To survive as a legacy enterprise, organisations need to capitalise on existing strengths to blaze new paths and offer greater value.
1. Exploit distribution networks and production expertise.
Use the size of your distribution networks and channels, alongside your production expertise, to bring in valuable external partners. For example, when Anheuser-Busch InBev (ABInBev) realised that microbrews were overtaking establishedbeer brands, it bought stakes in a number of microbrew brands. In exchange, it plugged them into its national distribution channels and offered them its production expertise. ABInBev became so fluent in the microbrew market that it has successfully launched several of its own brands.
2. Pivot to new opportunities without sacrificing old interests.
Use the advantage of your deeper pockets to identify and exploit new opportunities while continuing with business as usual. Amazon has disrupted itself several times with innovations. Two of those innovations –the cloud-computing and advertising businesses – will probably be the most profitable part of Jeff Bezos’ empire. Amazon was able to do this without slowing down any of its retail operations by giving its internal start-ups the room to innovate, the funding to grow and the sponsorship to avoid being crippled by legacy business units. Other examples include NextEra energy improving its growth prospects by turning its focus to renewables without disrupting its legacy business. And take Patagonia and their bold initiative on Black Friday, running a punchy ad in the New York Times actively telling people not to buy their best-selling jacket. This unlocked a sustainable revenue stream focused on the re-use and re-sale of high-end clothing that is still growing a decade on.
3. Create and empower a diverse workforce to incubate ideas.
Exponential innovation is not the sole domain of nerds and geeks. In fact according to Steve Jobs, it is “technology married with the liberal arts” which provides the winning combination. Look across the workforce of all the major innovators – Apple, Logitech, Alibaba, YouTube to name but a few - and you’ll find this diversity of perspective all the way up to C Suite. At Logitech, this approach allowed them to pivot to a design focus, using expertise in both technology and ‘humanity’ to combine Logitech’s impeccable product engineering with elegant, human-centred design. Its share price has risen by 450% as a result.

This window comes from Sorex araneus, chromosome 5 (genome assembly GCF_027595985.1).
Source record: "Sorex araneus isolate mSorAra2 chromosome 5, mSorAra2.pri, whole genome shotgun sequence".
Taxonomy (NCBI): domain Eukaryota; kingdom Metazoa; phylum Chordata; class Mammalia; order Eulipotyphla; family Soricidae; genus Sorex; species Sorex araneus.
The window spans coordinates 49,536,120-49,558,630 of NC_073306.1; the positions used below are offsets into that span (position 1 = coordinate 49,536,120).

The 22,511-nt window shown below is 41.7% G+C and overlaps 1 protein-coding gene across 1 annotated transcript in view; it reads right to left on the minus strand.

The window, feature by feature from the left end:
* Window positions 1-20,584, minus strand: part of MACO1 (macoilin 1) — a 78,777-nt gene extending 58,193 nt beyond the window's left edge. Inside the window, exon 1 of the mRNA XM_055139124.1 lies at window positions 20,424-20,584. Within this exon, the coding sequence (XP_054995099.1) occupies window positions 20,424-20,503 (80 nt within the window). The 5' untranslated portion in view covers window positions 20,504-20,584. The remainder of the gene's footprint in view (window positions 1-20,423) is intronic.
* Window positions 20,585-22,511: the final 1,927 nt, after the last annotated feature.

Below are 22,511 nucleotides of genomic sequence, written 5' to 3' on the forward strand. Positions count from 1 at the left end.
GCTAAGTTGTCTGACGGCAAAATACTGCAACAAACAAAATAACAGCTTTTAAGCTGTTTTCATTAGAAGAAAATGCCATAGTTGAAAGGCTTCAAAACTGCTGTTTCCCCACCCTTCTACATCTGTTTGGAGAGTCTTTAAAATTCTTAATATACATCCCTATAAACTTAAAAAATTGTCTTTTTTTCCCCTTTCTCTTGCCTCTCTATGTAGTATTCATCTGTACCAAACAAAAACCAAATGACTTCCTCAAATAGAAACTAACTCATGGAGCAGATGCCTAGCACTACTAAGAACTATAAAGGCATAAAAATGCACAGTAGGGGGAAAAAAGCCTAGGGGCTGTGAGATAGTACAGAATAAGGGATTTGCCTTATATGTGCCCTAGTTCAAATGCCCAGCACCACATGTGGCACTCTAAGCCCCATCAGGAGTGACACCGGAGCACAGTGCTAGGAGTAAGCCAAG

4. Mine data from a vast customer base.
A start-up can’t get feedback from a large base of users or customers, while you can use your data-gathering strength to accelerate innovation. For example, Sainsbury’s is one of the UK’s largest supermarkets and, with 27 million customers, is a top placement option for grocery brands. Its internal innovation team, Future Brands, identifies and recruits new brands for its shelves. In return, it asks for a period of exclusivity in their supermarket distribution. Future Brands’ Taste of the Future programme gives Sainsbury’s customers the chance to try 30 products and analyses what they buy. The supermarket uses its sales data to nurture start-up brands as it brings better-selling items to its customers.
An organisation’s ability to forgo rigid structures, embrace change in how people work and think, and mobilise its advantages as a legacy brand will make it more agile and less fragile as disruption grows more fierce and widespread.